"The Council of Animals" | Reviewed by Pat Sainz
If I were still teaching high school literature, I would have my students read “The Council of the Animals,” by Nick McDonell. It’s a story told with great reflection and philosophical observations in regard to man’s purpose, his treatment of nature and his relationship with living creatures. The book can be read in just a few sittings, and it is packed with paragraphs that provide intriguing conversation starters. It is not preachy nor is it a propaganda piece of any kind. This is a highly entertaining book that presents serious subject matter in a very understandable manner.
The narrators are animals that have survived “The Calamity” caused by humans. (Although not stated, it appears to be a nuclear disaster.) All animals are bilingual; they understand everything the humans say. They always have. The animals speak “grak” a common language.
The animals aren’t sure whether humans are “stupid” or “psychologically incapable” of understanding grak. Mystics, artists and environmentalists, people often persecuted for their beliefs can speak grak but have been prevented from doing so by more powerful humans, according to the animals.
A blustering baboon, a loyal military dog, a Hollywood movie bear, a house cat, a racehorse, and a spiritual crow convene near a fallen helicopter and a stranded yacht to decide the fate of the few humans they have encountered in a gathering nearby. As ambassadors for their kind, they will decide whether to kill the remaining humans or let them live. The decision will be communicated to the rest of their fellow animals that have survived the calamity. This includes millions of flies, mice, moles, and roaches (who actually could do the work alone.)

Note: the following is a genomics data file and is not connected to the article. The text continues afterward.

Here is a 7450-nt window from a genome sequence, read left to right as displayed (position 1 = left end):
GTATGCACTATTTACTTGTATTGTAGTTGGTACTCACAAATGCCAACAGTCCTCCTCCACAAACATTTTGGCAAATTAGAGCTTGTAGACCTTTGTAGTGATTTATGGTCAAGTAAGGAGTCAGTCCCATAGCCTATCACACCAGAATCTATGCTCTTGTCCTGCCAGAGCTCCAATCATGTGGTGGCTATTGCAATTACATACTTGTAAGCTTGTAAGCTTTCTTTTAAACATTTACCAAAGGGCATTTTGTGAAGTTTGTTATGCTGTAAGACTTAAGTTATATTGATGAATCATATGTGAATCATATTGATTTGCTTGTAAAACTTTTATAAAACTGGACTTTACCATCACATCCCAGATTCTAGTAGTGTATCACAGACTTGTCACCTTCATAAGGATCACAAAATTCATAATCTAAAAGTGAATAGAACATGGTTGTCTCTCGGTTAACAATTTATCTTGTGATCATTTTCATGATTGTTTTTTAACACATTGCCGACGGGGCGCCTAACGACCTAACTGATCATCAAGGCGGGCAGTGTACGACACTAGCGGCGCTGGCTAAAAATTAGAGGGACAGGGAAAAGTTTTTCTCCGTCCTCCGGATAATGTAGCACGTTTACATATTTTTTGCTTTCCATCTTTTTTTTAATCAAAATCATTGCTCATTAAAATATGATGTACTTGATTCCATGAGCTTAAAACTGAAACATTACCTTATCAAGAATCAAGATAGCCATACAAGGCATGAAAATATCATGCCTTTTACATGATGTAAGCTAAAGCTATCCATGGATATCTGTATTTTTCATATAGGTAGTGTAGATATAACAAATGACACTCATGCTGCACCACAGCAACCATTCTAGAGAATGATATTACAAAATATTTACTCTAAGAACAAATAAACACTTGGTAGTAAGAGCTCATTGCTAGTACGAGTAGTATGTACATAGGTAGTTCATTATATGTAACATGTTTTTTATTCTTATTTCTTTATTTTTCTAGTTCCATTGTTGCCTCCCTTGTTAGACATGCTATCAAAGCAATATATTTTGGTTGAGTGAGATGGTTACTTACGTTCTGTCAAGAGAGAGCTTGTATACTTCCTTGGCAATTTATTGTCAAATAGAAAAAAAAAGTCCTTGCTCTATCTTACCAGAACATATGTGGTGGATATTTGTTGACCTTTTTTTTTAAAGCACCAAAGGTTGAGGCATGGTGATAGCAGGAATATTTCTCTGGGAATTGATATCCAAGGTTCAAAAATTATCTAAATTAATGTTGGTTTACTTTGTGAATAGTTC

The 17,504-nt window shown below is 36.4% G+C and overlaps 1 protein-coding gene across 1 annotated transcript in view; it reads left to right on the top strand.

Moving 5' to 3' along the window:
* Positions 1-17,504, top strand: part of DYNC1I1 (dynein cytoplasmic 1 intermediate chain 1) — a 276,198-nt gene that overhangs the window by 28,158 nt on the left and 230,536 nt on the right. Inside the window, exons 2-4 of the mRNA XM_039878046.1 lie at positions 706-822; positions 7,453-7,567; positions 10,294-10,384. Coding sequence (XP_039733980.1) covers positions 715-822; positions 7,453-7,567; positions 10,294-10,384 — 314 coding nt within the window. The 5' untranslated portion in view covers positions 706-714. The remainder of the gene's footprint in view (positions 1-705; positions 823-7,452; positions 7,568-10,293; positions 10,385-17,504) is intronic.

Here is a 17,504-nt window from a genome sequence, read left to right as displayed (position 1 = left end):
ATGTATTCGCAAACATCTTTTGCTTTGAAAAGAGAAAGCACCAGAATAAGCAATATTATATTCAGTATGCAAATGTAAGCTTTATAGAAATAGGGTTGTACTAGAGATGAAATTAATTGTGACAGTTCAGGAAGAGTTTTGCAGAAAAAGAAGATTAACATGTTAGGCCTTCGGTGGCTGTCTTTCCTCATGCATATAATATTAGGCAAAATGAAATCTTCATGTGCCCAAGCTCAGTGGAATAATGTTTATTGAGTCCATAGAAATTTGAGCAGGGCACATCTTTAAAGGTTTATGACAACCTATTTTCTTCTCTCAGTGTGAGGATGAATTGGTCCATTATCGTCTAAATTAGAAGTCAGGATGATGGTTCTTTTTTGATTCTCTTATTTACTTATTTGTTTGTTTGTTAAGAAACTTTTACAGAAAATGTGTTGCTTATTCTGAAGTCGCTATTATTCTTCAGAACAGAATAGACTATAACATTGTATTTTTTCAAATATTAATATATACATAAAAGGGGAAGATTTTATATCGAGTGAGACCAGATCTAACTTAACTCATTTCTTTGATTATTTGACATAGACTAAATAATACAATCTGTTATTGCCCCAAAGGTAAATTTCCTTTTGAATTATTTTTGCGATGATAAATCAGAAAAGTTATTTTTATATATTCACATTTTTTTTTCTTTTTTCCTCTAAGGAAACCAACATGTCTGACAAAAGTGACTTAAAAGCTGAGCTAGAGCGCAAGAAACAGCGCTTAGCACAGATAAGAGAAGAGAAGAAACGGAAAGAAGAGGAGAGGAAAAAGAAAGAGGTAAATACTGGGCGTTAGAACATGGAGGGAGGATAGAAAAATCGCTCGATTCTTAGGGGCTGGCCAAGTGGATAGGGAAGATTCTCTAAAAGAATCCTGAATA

The conversation between the animals is illuminating. The crow makes his decision in proclamations using language similar to the Declaration of Independence. He calls upon the Bird Gods for mercy. The mice refer to “belling the cat,” the baboon refers to the climate destruction, and the reptile believes he is a bat trapped in a lizard’s body. They all deplore the extinction of any animal, something has occurred over the centuries. Whether or not they will participate in the destruction of humans is part of their problem.
The animals encounter two humans living nearby. One human can speak grak; one is ready to kill them all and put them in a stew. One is ready to make promises in a typical political speech. The ending is fitting and surprising.
About the Author:
Nick McDonell is a rather young author (age 37) whose novel “Twelve” has been on the “New York Times” bestsellers’ list. He also is a writer of nonfiction. McDonnell has been a journalist and a producer. I believe his newest book belongs on bestseller lists this year.